A savvy marketer knows that today’s consumers are so de-sensitized by advertisements that they need more interactive and user-friendly contents [Note: "content," NOT "ads."] to make an educated decision before buying. You can see that through the fast rising numbers of business blogs and web 2.0 services. People want interaction, not sales agenda ramming down their throats.
Also, today’s agents no longer holds monopoly to MLS information. Internet has made today’s buyers more savvy, shrewed, efficient and much more likely to start their buying process without agents. Additionally, if the consumers cannot be satisfied by you, it’s very easy for them to go elsewhere. To be able to work in a competitive market, as a listing agent or FSBO (For Sale By Owners), you will need to get on with the time to provide a comprehensive and user-friendly marketing package.
To do so, here are a few tips as pointed out by Danika, our lovely buyer:
*Online presence is KEY. Staging the property will instantly make the home show-ready online. Once you have staged, having big & high quality photos is a must.
*Don’t just do 1 photo, if you are allowed to post 10, why not do 10?
*Place ONLY good quality photos that will entice buyers’ appetite. Photos like featuring the local eateries or parking lots are not really adding anything to your listing.
*Be creative, not boring and cookie cutter in your listing descriptions. “2Br for sale” is kind of a duh since anyone can read it from the sheet. Why not say something more descriptive that showcase the unique selling points of your listing?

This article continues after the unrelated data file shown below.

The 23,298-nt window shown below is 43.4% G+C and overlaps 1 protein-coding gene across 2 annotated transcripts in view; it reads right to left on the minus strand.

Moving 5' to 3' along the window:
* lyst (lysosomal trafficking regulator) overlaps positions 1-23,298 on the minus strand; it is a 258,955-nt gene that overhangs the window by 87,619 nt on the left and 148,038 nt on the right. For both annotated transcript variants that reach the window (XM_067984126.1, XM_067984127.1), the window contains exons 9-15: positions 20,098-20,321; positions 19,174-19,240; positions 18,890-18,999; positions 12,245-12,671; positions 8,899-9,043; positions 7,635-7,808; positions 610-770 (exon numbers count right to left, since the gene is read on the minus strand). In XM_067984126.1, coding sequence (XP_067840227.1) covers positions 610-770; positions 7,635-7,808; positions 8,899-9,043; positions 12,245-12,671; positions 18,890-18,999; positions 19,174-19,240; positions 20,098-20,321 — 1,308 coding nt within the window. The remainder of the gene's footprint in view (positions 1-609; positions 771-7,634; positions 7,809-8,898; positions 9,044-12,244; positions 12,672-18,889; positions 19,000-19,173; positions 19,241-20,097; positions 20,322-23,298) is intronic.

*MOST IMPORTANT: Provide reasonable expectations for buyers. If your listing sounds like the “IT” property to buy and buyers walked into an ill-maintained home, they will turn around and leave immediately because you have wasted their time. If the house is staged, keep it staged while you sell. If you property was already on market then staged, showcase the staged photos online and on flyers and take out the old unstaged photos.
, Home selling
, Real estate
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Tags: Advertising · Buyer · Buyers · Home selling · Online advertising · Real estate · Strategy · Technology
Maybe it’s the frustrated business school professor in me, or the memories of sitting in Professor Barry Nalebuff’s classes during business school, but what has fascinated me the most about the ongoing debate about Trulia’s no-follow outbound listings links (started here by Galen Ward, then continued here, here, here, and here) is not the arcana of the no-follow tag, not the dissection of SEO intricacies, and not really even the question of what is or is not appropriate to do with listings online.